Chamomile Reduces Testosterone Levels in Women with PCOS

Polycystic ovary syndrome (PCOS) is an endocrine disorder found in women of childbearing age. The main underlying disordered metabolism issues in PCOS are insulin resistance and hyperandrogenism. Characteristic manifestations can include irregular or infrequent or no menses, infertility, hirsutism, hair loss, and weight gain. Underlying mechanisms can be addressed that can then dramatically alter the current issues … Continue reading Chamomile Reduces Testosterone Levels in Women with PCOS

Cannabis Alleviates Anxiety, Depression and Pain in Patients Newly Diagnosed with Head and Neck Cancer

In October 2018, Canada became the third nation, and the world's largest to date, to legalize adult ("recreational") use of cannabis (marijuana; Cannabis sativa, Cannabaceae). While hinting at this development, the authors write that cannabis is "one of the most widely used illicit substance in Canada, [with] a unique ability to facilitate relaxation and relieve anxiety … Continue reading Cannabis Alleviates Anxiety, Depression and Pain in Patients Newly Diagnosed with Head and Neck Cancer

Elderberry Compounds Could Help Minimize Flu Symptoms, Study Suggests

Science Daily. April 23, 2019. A recent study has established that phytochemicals from elderberry (Sambucus nigra) fruit fight against influenza not only by interfering with the virus' ability to infect cells but also by impeding viral replication. Folk medicines and herbal products have been used for millennia to combat a whole range of ailments, at … Continue reading Elderberry Compounds Could Help Minimize Flu Symptoms, Study Suggests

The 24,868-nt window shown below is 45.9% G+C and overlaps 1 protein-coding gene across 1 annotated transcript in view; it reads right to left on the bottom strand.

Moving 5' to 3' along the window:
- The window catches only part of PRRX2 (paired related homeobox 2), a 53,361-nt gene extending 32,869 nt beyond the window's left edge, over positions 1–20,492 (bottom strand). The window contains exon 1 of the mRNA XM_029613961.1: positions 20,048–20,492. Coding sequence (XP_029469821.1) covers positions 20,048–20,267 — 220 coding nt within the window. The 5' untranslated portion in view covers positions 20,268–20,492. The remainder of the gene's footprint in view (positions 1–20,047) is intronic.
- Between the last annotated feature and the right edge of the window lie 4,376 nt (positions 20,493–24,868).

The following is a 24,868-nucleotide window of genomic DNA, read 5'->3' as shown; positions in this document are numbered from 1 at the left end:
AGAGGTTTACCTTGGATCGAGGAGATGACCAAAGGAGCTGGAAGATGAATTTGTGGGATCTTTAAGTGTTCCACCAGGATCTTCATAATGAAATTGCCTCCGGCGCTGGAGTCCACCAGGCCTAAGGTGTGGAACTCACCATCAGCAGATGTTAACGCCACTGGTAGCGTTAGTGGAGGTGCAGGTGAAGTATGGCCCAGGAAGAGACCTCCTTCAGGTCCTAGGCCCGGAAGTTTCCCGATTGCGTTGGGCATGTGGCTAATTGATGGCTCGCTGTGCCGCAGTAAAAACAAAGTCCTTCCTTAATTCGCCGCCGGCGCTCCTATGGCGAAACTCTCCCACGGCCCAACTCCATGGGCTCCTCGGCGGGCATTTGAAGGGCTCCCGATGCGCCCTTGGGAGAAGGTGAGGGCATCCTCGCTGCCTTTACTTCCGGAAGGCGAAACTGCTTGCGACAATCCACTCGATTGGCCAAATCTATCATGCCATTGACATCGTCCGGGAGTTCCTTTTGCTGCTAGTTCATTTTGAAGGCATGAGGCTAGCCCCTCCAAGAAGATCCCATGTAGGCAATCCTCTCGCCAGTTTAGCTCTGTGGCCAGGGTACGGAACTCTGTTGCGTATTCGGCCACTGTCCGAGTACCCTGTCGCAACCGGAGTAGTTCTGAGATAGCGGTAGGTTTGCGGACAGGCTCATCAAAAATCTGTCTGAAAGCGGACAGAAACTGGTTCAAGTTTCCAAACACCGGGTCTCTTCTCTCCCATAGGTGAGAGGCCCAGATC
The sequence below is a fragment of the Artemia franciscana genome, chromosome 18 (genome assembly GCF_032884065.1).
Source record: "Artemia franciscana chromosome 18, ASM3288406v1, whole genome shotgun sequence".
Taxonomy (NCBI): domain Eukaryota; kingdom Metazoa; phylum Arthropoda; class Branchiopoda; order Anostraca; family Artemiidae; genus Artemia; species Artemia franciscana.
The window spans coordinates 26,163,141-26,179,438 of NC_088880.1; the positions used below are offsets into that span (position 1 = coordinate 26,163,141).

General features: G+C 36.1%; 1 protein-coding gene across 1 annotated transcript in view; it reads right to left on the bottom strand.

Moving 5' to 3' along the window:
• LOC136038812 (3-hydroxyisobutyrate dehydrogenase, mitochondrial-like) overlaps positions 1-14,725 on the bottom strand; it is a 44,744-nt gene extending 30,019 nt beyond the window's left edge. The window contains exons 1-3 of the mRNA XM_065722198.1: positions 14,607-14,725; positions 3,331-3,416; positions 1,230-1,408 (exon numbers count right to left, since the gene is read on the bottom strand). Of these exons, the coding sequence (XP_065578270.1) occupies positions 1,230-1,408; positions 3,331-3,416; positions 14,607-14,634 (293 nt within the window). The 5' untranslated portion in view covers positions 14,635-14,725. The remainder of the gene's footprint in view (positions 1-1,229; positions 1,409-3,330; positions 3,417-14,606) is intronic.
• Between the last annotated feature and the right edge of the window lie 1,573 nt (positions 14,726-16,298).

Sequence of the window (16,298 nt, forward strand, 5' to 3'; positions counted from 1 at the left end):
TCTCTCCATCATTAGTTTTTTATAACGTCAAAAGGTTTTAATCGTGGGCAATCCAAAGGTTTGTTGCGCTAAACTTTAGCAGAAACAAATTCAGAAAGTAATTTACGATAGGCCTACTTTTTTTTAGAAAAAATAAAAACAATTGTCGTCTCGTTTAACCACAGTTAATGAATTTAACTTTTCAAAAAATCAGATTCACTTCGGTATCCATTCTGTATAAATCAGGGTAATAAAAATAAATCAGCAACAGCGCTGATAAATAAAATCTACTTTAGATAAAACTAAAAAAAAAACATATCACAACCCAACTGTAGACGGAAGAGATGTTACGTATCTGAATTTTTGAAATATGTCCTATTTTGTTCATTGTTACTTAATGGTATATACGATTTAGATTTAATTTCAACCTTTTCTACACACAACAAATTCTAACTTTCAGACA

A Review of the Medicinal Uses and Phytochemistry of Hibiscus Calyces

Traditionally, all parts of the hibiscus (Roselle; Hibiscus sabdariffa, Malvaceae) plant are used for medicine and food. The young leaves and stems are eaten raw. The seeds are boiled and eaten in soup. The calyces are frozen or sun-dried and eaten. The calyces/flowers are used worldwide in drinks, jams, jelly, sauces, and as a natural food … Continue reading A Review of the Medicinal Uses and Phytochemistry of Hibiscus Calyces

HerbDay 2019

HerbDay is always on the first Saturday in May! The 14th annual HerbDay will take place Saturday, May 4, 2019. HerbDay is an international celebration of herbs and herbal products that are packed with events aimed at educating and sharing ideas about the many ways herbs bring joy and well-being into our daily lives. We … Continue reading HerbDay 2019

Dog Rose for the Prevention of Postpartum Urinary Tract Infections

Urinary tract infections (UTIs), inflammatory responses of squamous urinary tract tissue to bacteria, are divided into asymptomatic bacteriuria and symptomatic UTIs including cystitis and pyelonephritis. Higher risks of UTIs exist for pregnant and post-partum women, elders, children, and patients with spinal cord injury, catheterization, AIDs or HIV, or underlying urological disorders. Among post-partum women, the … Continue reading Dog Rose for the Prevention of Postpartum Urinary Tract Infections